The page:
Mayborn Natural History





The information on the Mammoth National Monument added to what I learned at the Monument earlier in the day. The Historic Village is an interesting look at life in the 1890s. Take some time here, adult and children will enjoy the stories held here.



Dr. Pepper

The Dr. Pepper Museum located in downtown Waco is a look back to when the soft drink was created.  The unique and refreshing drink was created by pharmacist, Charles Alderton at Morrison’s Old Corner Drug Store in 1885.  It is America’s oldest soft drink.

By 1891, the Dr. Pepper Company had been born.  The 1904 World’s Fair would be the drinks major unveiling to some twenty million people. Dr. Pepper would soon become known around the world.

Dr. Pepper Corner Drug Store

The Dr. Pepper Museum is housed in the original 1906 Artesian Manufacturing and Bottling Company in downtown Waco and is listed on the National Register of Historic Places as the “Home of Dr Pepper.”  While only a small portion of the building opened to the public in 1991, construction continued and the entire building was opened in 1997. The museum continues is mission in preserving the history of this delicious soft drink.  Visitors will now be treated to a taste of soft drink with a ticket purchase. Visitors will walk back in time through the hallways of this iconic building and Waco’s original soft drink.



Magnolia Silos

The Magnolia Silos are a very popular destination in Waco.  Chip and Joanna Gaines took two old grain silos and turned them into a location for food and fun.  The Magnolia Market features housewares and Chips corner will make you understand what ‘Demo day’ is all about.  The Silo Bakery usually has a line out the door but service is quick for the delicious cookies and fantastic cupcakes.



The Silos also feature a number of food trucks.  From Barbeque to sandwiches, you can’t go wrong here for good eatin.





C R Smith American Airlines Museum

The CR Smith American Airlines Museum opened in 1993 is located in the heart of the Dallas Fort Worth airport.  Named for the first president of the airline, C R Smith led the airline for 34 years and built the airline into the largest airline in the world. The American Airlines museum is now run by American Airlines employees.  It was recently renovated to pay tribute to all the employees of the worlds’ largest airline.

You begin your visit with a short film about “Why I Fly” which relates stories of several of American’s employees, their career journey and why they wanted to work in the aviation field. The museum walks you through the history of the airline, from its beginnings as a mail carrier and the numerous mergers with other airlines throughout the years. The OneWorld Globe shows real time flight data of all American flights around the globe.  It’s surprising to see how many flights are in the air at any given time.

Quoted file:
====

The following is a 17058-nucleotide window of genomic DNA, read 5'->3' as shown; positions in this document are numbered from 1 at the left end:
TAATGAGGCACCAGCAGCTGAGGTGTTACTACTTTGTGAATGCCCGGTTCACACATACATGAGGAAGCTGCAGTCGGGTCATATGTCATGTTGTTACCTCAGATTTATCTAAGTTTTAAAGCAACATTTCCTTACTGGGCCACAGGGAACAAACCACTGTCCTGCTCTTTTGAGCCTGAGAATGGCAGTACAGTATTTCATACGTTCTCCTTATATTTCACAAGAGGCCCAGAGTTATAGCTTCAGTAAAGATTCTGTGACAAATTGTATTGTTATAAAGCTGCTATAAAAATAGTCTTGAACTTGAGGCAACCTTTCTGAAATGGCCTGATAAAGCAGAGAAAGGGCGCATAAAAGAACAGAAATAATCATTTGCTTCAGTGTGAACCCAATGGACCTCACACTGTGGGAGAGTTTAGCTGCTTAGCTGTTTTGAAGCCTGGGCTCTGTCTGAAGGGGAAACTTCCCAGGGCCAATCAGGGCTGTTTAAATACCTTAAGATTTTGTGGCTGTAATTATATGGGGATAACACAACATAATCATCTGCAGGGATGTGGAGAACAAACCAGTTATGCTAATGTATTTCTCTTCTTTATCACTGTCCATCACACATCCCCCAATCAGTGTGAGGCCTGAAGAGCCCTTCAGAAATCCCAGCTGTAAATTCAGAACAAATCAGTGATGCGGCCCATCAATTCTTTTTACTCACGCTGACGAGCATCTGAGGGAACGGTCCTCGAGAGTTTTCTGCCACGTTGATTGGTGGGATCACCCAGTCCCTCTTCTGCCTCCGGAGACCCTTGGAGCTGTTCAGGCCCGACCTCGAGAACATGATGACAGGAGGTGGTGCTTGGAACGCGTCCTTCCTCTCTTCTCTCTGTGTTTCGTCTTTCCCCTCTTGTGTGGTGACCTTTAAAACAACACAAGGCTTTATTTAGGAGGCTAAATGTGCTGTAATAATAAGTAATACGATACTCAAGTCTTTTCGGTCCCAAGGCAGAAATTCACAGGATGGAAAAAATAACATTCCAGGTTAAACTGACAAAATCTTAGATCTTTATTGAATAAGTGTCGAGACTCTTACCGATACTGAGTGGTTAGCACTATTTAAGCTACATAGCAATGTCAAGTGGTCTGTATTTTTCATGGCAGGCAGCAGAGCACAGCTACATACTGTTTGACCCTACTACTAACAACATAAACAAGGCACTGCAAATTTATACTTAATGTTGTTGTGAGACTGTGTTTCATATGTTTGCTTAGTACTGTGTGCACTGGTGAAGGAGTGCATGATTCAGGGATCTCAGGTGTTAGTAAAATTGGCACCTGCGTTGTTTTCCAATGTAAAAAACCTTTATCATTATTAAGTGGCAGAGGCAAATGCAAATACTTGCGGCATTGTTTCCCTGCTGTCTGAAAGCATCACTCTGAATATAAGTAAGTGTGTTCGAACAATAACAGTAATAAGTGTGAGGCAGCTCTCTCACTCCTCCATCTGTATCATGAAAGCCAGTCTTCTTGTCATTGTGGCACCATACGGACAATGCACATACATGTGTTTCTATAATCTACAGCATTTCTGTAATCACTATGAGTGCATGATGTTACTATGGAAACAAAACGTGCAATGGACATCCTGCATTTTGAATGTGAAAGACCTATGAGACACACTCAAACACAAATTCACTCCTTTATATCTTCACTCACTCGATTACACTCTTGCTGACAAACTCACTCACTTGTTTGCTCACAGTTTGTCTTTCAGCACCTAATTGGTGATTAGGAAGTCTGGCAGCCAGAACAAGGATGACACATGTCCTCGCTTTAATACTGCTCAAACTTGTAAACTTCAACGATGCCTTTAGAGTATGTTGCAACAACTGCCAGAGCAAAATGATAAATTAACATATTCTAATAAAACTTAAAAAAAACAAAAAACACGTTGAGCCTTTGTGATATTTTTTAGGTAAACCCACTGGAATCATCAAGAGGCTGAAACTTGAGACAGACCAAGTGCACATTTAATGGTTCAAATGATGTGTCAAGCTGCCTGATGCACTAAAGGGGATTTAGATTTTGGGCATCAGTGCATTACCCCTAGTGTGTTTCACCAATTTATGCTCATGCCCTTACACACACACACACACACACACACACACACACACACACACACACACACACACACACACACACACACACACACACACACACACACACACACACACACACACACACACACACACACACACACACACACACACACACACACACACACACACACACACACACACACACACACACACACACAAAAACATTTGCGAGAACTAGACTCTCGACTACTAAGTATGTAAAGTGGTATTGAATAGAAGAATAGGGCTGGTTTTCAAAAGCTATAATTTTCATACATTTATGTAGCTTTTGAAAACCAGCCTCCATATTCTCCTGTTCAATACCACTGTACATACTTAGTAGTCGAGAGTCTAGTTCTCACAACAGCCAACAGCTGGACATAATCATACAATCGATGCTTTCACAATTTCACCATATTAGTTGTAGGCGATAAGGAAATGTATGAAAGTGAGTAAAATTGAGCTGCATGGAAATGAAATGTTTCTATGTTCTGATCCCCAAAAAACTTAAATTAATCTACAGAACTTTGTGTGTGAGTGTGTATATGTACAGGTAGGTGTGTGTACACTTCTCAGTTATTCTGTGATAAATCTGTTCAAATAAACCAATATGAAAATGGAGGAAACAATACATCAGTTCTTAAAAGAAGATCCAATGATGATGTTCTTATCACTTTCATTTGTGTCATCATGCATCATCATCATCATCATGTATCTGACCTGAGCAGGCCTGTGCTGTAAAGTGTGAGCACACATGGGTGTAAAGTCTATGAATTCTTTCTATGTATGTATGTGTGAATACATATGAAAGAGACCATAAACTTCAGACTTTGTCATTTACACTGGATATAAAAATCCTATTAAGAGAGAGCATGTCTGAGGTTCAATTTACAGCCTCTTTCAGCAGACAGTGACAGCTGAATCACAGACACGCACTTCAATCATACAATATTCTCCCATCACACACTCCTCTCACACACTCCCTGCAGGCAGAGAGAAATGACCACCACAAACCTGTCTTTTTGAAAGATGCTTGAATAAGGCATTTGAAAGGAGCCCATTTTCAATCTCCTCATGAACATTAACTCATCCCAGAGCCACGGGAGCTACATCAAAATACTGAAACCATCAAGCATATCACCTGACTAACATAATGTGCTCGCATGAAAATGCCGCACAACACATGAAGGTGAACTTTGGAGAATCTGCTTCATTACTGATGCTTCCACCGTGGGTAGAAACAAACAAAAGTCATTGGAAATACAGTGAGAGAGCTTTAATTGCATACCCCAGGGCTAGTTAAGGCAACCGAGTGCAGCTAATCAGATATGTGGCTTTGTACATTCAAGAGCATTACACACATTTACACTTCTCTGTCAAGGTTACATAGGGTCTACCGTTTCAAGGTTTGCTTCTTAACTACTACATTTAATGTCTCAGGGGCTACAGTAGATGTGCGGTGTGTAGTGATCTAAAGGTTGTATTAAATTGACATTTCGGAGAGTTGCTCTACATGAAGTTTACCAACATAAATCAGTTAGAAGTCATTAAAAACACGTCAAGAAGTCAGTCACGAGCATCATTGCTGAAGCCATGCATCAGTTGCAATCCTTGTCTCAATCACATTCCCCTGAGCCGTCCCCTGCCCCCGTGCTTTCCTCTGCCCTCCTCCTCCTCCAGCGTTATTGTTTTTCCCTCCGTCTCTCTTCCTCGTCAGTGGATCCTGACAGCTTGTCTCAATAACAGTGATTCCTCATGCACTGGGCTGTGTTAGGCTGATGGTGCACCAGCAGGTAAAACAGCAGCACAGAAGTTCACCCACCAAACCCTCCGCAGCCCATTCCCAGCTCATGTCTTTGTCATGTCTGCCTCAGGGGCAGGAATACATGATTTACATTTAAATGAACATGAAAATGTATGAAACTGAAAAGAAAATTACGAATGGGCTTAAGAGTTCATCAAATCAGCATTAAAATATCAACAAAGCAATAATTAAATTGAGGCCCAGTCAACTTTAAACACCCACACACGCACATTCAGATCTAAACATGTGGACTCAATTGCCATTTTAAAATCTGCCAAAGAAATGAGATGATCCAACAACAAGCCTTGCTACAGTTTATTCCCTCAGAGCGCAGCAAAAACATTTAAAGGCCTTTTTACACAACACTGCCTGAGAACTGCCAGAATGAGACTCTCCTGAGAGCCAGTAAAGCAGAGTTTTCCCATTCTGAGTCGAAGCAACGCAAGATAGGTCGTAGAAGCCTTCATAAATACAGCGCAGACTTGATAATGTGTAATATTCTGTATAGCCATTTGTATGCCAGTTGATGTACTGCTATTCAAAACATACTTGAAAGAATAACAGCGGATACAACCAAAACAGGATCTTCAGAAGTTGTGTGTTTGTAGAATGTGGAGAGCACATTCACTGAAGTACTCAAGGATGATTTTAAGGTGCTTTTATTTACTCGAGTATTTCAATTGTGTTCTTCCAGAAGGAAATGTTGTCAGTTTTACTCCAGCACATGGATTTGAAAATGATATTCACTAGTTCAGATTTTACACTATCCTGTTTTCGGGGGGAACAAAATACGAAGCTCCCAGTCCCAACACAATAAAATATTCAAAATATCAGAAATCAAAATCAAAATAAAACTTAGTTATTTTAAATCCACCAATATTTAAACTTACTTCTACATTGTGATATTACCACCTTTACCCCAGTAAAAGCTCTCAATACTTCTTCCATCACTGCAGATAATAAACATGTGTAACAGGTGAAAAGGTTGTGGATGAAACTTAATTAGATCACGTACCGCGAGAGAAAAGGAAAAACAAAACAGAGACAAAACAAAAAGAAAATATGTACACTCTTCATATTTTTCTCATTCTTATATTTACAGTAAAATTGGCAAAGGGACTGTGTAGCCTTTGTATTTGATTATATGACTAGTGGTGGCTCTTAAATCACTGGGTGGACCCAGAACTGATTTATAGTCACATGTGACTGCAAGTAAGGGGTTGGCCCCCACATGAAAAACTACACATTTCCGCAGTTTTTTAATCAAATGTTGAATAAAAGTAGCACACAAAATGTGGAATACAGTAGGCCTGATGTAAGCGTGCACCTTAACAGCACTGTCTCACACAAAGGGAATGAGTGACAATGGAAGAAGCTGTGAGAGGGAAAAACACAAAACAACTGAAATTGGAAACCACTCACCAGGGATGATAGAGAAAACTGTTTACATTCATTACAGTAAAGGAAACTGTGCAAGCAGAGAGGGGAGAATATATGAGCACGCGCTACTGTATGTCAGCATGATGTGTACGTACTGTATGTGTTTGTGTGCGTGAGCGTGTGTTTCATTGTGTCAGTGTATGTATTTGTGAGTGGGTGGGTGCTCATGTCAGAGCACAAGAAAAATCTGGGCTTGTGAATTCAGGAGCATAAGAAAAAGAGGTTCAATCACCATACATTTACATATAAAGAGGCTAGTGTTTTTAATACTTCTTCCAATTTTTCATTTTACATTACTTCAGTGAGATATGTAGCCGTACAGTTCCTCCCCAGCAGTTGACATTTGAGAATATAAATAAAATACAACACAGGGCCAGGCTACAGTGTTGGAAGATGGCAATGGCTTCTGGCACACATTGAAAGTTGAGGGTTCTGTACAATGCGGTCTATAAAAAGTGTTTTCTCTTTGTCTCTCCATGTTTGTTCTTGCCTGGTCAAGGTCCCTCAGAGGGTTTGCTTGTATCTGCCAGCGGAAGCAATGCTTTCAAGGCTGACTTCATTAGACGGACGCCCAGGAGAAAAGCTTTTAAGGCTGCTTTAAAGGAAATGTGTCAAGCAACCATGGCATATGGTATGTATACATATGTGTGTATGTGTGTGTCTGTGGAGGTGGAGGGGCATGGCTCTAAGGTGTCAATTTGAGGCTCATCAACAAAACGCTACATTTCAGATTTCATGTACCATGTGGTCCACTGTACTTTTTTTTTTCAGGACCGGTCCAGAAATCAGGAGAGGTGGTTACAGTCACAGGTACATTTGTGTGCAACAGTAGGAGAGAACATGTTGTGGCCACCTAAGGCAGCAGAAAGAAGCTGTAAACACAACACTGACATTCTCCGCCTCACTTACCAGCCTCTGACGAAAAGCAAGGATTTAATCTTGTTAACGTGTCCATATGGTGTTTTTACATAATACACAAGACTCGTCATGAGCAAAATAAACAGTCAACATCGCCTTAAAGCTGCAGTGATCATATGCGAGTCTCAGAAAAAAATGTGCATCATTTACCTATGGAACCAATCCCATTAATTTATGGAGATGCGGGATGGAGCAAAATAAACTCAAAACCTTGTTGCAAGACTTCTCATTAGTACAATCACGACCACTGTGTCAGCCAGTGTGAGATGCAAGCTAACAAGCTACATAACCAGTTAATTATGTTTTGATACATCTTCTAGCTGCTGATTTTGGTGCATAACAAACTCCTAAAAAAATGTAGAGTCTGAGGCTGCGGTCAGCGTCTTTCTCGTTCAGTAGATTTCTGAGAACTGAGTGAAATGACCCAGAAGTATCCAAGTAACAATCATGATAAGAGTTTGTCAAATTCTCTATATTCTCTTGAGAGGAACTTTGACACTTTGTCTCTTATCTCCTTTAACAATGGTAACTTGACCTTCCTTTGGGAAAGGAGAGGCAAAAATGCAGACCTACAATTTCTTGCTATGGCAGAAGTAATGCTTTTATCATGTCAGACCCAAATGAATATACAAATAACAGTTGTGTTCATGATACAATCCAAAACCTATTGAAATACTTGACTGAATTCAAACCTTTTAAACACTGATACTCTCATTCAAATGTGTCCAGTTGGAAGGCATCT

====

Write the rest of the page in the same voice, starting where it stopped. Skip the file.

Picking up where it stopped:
American Airlines Theater





A look through the years at the flight attendants uniforms transitions is fun to remember especially the swinging 60’s.

Flight Attendent Uniforms Through the Years







A large portion of the museum is dedicated to IOC or Integrated Operations Center for American. Here is where all the decisions about the airline happen. Flight delays, crew problems, weather delays, maintenance issues, it is all handled in the IOC.  Visitors can participate in a series of “What would you do,” questions and see how the issues can be resolved.

There are seven kiosks of displays that tell the employee story of each major workgroup of the airline, including airline, pilots, flight attendants, baggage handlers, maintenance crews and others.  American asked some 300 employees to tell their story of their job, so the real story of American Airline is told.

American MD80

Kids and adults alike will enjoy the MD80 flight deck. Narration by a MD80 captain will explain just what is takes to fly this small, efficient aircraft. American has the youngest fleet of aircraft flying today.


“Flagship Knoxville” is a 1940 DC-3 that revolutionized commercial airline travel.  The DC-3 was purchased by the retired American pilots, restored by American employees and presented to the museum.



This is much more than an aviation museum this is an AMERICAN employees’ museum who want to share the real story of American Airlines.



Bureau of Engraving and Printing

Bureau of Engraving is a bit off the beaten path in Fort Worth but is well worth the time.  Here you will walk through the history of currency in the U.S. and see how money is made.  The process is complicated and arduous even today with the high speed technology.  Perfection is key here.  Each step is carefully examined and executed so that the United States currency is of the highest quality and not able to be counterfeited.  That is the whole reason that bills today carry a colorful background.  As one can image, this is a highly secure facility and unfortunately no pictures are allowed within its walls.  With upwards of a billion dollars on the grounds at even given time, that is to be expected.  Too bad, they don’t give out any free samples.